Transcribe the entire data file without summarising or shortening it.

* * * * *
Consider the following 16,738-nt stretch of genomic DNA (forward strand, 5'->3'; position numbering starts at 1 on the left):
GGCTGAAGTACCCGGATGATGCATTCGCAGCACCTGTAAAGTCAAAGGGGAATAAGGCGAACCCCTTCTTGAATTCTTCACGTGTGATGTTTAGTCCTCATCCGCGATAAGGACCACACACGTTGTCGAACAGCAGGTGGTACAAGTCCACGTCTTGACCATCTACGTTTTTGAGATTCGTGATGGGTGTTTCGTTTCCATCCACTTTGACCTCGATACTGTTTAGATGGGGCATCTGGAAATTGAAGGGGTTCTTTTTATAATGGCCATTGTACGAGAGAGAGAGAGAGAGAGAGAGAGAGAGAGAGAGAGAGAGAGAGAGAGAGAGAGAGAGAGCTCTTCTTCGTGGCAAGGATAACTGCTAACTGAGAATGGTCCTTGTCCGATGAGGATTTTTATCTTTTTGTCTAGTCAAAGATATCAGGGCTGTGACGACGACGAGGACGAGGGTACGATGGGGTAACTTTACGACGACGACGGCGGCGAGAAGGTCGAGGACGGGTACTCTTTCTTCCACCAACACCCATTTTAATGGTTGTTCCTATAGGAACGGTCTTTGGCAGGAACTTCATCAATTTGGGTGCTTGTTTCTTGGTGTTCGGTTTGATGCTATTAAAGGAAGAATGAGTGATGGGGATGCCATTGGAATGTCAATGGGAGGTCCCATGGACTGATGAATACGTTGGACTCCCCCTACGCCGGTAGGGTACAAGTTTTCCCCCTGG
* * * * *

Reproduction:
Consider the following 16,738-nt stretch of genomic DNA (forward strand, 5'->3'; position numbering starts at 1 on the left):
GGCTGAAGTACCCGGATGATGCATTCGCAGCACCTGTAAAGTCAAAGGGGAATAAGGCGAACCCCTTCTTGAATTCTTCACGTGTGATGTTTAGTCCTCATCCGCGATAAGGACCACACACGTTGTCGAACAGCAGGTGGTACAAGTCCACGTCTTGACCATCTACGTTTTTGAGATTCGTGATGGGTGTTTCGTTTCCATCCACTTTGACCTCGATACTGTTTAGATGGGGCATCTGGAAATTGAAGGGGTTCTTTTTATAATGGCCATTGTACGAGAGAGAGAGAGAGAGAGAGAGAGAGAGAGAGAGAGAGAGAGAGAGAGAGAGAGAGAGAGCTCTTCTTCGTGGCAAGGATAACTGCTAACTGAGAATGGTCCTTGTCCGATGAGGATTTTTATCTTTTTGTCTAGTCAAAGATATCAGGGCTGTGACGACGACGAGGACGAGGGTACGATGGGGTAACTTTACGACGACGACGGCGGCGAGAAGGTCGAGGACGGGTACTCTTTCTTCCACCAACACCCATTTTAATGGTTGTTCCTATAGGAACGGTCTTTGGCAGGAACTTCATCAATTTGGGTGCTTGTTTCTTGGTGTTCGGTTTGATGCTATTAAAGGAAGAATGAGTGATGGGGATGCCATTGGAATGTCAATGGGAGGTCCCATGGACTGATGAATACGTTGGACTCCCCCTACGCCGGTAGGGTACAAGTTTTCCCCCTGG